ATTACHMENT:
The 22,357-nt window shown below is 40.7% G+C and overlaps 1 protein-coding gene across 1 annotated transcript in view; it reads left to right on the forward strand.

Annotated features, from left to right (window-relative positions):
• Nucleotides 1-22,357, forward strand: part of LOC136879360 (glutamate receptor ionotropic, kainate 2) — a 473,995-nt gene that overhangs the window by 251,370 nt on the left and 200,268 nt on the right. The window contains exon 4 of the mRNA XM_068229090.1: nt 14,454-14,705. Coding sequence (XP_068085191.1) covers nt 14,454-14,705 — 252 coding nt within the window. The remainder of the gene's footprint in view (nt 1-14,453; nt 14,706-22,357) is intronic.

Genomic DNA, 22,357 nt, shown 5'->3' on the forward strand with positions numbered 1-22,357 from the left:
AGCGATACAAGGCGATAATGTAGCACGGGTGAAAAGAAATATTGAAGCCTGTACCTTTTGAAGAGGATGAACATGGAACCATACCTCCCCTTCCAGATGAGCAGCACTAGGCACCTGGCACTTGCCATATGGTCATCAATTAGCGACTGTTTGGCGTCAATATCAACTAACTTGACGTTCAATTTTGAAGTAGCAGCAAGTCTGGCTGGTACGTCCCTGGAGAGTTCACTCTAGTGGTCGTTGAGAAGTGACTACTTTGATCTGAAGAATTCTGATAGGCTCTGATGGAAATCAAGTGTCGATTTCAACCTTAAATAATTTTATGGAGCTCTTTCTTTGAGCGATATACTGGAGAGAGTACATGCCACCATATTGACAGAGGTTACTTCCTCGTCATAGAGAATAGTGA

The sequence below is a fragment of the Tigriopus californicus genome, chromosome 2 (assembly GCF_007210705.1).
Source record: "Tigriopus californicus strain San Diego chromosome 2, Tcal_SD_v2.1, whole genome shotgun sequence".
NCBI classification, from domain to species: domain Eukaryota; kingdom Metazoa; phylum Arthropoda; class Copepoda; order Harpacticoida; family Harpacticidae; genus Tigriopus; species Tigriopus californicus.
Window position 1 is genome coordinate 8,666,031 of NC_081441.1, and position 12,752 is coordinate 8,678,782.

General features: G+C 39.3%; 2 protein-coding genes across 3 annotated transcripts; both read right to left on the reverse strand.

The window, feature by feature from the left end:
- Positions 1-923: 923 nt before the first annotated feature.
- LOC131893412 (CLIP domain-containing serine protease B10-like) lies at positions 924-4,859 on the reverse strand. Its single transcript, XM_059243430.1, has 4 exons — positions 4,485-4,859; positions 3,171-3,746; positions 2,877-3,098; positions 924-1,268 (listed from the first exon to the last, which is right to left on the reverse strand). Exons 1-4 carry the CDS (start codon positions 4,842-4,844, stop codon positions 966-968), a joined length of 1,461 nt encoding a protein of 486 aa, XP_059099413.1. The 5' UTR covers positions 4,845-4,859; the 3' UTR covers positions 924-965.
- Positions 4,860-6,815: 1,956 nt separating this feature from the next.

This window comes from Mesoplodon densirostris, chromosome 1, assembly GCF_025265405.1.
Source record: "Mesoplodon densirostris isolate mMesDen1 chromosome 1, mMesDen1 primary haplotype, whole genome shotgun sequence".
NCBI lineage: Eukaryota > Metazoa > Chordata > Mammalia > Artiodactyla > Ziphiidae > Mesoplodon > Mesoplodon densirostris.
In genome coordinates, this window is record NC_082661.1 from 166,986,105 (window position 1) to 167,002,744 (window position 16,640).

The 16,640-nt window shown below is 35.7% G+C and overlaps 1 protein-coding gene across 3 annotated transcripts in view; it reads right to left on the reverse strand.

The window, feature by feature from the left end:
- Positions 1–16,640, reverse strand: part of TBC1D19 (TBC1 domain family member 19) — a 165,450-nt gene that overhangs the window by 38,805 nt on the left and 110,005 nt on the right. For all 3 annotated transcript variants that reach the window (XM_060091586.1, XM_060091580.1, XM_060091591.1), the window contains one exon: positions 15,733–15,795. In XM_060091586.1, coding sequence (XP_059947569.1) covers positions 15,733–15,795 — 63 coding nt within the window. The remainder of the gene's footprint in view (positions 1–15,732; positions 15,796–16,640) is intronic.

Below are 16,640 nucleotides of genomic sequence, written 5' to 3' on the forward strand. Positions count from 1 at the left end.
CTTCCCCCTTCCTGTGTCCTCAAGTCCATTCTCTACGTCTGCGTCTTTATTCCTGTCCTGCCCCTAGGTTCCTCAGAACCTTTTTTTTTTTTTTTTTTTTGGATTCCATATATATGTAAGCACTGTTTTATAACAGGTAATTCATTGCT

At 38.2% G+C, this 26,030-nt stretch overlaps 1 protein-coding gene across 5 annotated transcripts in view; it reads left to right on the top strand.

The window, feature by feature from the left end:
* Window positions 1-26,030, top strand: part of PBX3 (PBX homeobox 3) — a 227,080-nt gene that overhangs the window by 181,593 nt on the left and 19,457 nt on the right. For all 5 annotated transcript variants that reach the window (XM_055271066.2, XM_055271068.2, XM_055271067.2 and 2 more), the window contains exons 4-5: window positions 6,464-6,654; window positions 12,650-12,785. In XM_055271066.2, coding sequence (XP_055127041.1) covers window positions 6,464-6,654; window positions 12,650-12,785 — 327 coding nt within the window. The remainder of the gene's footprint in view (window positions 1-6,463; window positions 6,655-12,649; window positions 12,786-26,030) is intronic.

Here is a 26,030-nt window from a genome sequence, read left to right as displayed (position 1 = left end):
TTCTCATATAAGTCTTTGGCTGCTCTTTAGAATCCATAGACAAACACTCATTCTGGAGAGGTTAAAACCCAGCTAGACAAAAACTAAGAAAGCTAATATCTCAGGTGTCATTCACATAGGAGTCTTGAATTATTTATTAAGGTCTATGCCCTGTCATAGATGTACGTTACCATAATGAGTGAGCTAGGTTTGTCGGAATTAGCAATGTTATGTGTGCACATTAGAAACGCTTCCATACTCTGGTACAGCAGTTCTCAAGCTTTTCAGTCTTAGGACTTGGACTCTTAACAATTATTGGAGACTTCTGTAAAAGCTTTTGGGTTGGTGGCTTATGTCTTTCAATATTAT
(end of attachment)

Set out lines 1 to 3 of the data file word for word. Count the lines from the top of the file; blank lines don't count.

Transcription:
The 22,357-nt window shown below is 40.7% G+C and overlaps 1 protein-coding gene across 1 annotated transcript in view; it reads left to right on the forward strand.

Annotated features, from left to right (window-relative positions):
• Nucleotides 1-22,357, forward strand: part of LOC136879360 (glutamate receptor ionotropic, kainate 2) — a 473,995-nt gene that overhangs the window by 251,370 nt on the left and 200,268 nt on the right. The window contains exon 4 of the mRNA XM_068229090.1: nt 14,454-14,705. Coding sequence (XP_068085191.1) covers nt 14,454-14,705 — 252 coding nt within the window. The remainder of the gene's footprint in view (nt 1-14,453; nt 14,706-22,357) is intronic.